And this is where Joju Solar joined the team!  As the long-term installation partners for the Schools’ Energy Coop, we were asked to come up with a design that met the ecclesiastic planning committees stringent design requirements.

The project team chose the cloister area for the solar panels. The panels are not visible from the ground, and there is a parapet wall surrounding them.  This helps keep the panels hidden from view but does give local shading issues.  The church left some dummy panels on top of the cloister roof for several months before the build to see if these would be visible from the surrounding area.  It turns out they weren’t!

Because no direct fixings were possible, we decided to use panels mounted on a ballasted frame.  As a roofing material, lead is quite unique in that it is soft, and it moves around a lot as it expands and contracts in the sun.  Clamping on to the ‘broom handle seams’ is not a possibility as it would soon cause a hole around the fixing points.

Joju decided to work with solar mounting system specialists Sunfixings on this project.  Sunfixings have extensive experience in designing solar PV mounting systems for lead roofs and were an obvious technology partner for this project.  The roof has a stepped surface, and is generally a little uneven and not quite straight (it turns out our laser lines are more accurate than 800 years old craftsmanship).  The design team settled on a fully adjustable frame to ensure there was good contact at the right places over the surface of the roof.

It’s not just the panels; of course, there is also the wiring to consider.  The cables were collected under the array, then ran in a discretely positioned basket tray, on rubber feet, following the line of the roof.  The wires ran to the new café and gift shop section, which as a modern extension meant we could finally drill a hole to get the cables to the inverter and consumer unit inside.

Salisbury Cathedral’s Solar Roof

The solar array was finally built on the Cathedral in July 2020, as soon as we were able to come out of lockdown safely.  The system features 37kW of high-efficiency Sunpower 400W modules.

The system was formally opened by The Bishop of Salisbury.  His words, perhaps best sum up the scheme:  “The Church of England is working hard towards a Net Zero carbon footprint by 2030. I am delighted that Salisbury Cathedral is making a contribution that takes us towards this. With clear purpose and helpful partnerships even iconic buildings can make a difference towards sustainability. In these strange times the possibilities of living differently seem all the more important and this project even more significant.”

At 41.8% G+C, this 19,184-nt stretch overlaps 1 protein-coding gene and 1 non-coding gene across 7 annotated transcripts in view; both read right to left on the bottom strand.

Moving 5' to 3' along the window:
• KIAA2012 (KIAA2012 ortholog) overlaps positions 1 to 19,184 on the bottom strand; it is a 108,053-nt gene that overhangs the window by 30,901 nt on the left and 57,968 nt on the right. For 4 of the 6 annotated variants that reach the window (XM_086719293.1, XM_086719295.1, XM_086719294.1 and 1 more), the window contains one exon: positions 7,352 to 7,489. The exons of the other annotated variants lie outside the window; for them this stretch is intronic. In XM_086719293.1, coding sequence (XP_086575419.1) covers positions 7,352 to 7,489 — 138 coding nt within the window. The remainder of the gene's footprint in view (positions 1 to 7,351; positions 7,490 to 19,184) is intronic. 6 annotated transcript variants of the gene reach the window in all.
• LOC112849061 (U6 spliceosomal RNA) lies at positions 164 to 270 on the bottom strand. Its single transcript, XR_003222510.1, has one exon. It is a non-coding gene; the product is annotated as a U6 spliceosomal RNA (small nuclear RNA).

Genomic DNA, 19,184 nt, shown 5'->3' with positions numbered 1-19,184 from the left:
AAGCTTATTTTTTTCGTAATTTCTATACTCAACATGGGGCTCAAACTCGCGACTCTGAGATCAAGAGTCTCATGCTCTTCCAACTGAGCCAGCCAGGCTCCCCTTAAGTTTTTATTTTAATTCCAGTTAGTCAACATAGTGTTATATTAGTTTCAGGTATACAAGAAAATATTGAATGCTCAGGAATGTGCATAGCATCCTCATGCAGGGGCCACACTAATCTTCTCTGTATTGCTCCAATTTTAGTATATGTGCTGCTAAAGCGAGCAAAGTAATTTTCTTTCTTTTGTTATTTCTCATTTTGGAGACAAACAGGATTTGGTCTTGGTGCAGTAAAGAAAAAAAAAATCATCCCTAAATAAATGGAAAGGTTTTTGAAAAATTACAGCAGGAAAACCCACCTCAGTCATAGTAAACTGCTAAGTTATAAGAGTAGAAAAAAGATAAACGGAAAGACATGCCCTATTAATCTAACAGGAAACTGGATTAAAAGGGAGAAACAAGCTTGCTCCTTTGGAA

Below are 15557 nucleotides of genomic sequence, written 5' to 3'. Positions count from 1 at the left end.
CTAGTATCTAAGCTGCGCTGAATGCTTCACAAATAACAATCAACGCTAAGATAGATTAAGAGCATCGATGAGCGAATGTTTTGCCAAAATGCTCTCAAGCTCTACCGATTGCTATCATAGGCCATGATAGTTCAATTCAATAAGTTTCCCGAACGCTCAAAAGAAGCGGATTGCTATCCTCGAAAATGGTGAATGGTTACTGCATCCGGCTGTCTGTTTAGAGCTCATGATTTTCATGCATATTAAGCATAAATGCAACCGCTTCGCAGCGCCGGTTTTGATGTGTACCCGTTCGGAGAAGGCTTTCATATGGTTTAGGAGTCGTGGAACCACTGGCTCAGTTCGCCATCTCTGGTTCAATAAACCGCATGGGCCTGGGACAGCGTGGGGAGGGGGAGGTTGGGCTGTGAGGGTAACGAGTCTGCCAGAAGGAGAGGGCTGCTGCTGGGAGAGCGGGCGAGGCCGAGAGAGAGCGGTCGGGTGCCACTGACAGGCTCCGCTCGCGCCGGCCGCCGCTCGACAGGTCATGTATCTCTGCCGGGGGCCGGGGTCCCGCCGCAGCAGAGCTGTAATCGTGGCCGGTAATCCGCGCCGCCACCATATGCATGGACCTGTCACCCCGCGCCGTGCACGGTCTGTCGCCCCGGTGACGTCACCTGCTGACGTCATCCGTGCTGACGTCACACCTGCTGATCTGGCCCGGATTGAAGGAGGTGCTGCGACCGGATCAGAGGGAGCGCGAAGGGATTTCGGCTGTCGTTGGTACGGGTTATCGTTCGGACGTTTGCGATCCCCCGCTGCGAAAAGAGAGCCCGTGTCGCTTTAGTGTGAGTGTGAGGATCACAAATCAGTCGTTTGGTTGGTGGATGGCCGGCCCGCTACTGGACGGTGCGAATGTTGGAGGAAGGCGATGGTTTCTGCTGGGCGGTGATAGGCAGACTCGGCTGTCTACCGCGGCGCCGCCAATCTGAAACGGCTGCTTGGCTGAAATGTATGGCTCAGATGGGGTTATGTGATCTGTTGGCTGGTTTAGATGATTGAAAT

So, was this iconic project all just a stroke of good luck?  Did it only get built because the community group approached clergy who happened to be passionate about the environment? And then chanced to meet other partners to help with the financial raise, project development, design, and build?

Or maybe we all make our own luck, and the more we try to make our visions a reality, the more likely we are to find others who feel the same way. And then great things can happen. We like to think so, and we expect to see more historic buildings sensitively incorporating solar over the coming years.

 

All photos by the sublime Ash Mills.

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solar roof tiles, integrated solar, BIPV, ThamesWey

ThamesWey’s Innovative Battery Microgrid

ThamesWey has recently installed an innovative solar/battery microgrid at a housing estate in Woking.  ThamesWey are a private company, owned by Woking Borough Council, set up to drive carbon reductions and the wider sustainability agenda in the Borough.  They own and manage over 600 properties in support of the Council’s Housing Strategy. ThamesWey offer a range of private rental properties including homes at more affordable rents and key worker accommodation.   ThamesWey have a long history in the solar energy sector; back in the 2000’s, and long before feed-in tariffs were established, they were the leading institution installing solar panels in the UK.  They installed their first solar panels back in 2001, and had installed over 5000 solar panels by 2012.

“It’s in our business plan to trial new technologies, so we wanted to run a demonstrator of centralised battery storage”, explains Rachel Lambert, ThamesWey’s Environmental Projects Manager.  “We wanted to find a solution that saved carbon, whilst simultaneously offering a strong economic case.  At the current state of technology, that required a highly innovative project”.

A Microgrid Serving 14 homes

The site chosen was a group of 14 homes, which already had solar PV installed as integrated solar roof tiles on 12 of the properties since 2010.  ThamesWey built the properties to code 5 of the former Code for Sustainable Homes , and designed them to run off their own private wire network.  ThamesWey import electricity into a substation, and then distribute  this electricity on to the connected homes.

“We came up with a concept of installing batteries at the substation as part of our own microgrid”, said Sam Pepper, Environmental Projects Officer.  “The idea was to capture the excess solar electricity that was being produced during the day, and to use this to benefit all the homes on the network, including those without  solar”.

Developing a microgrid with batteries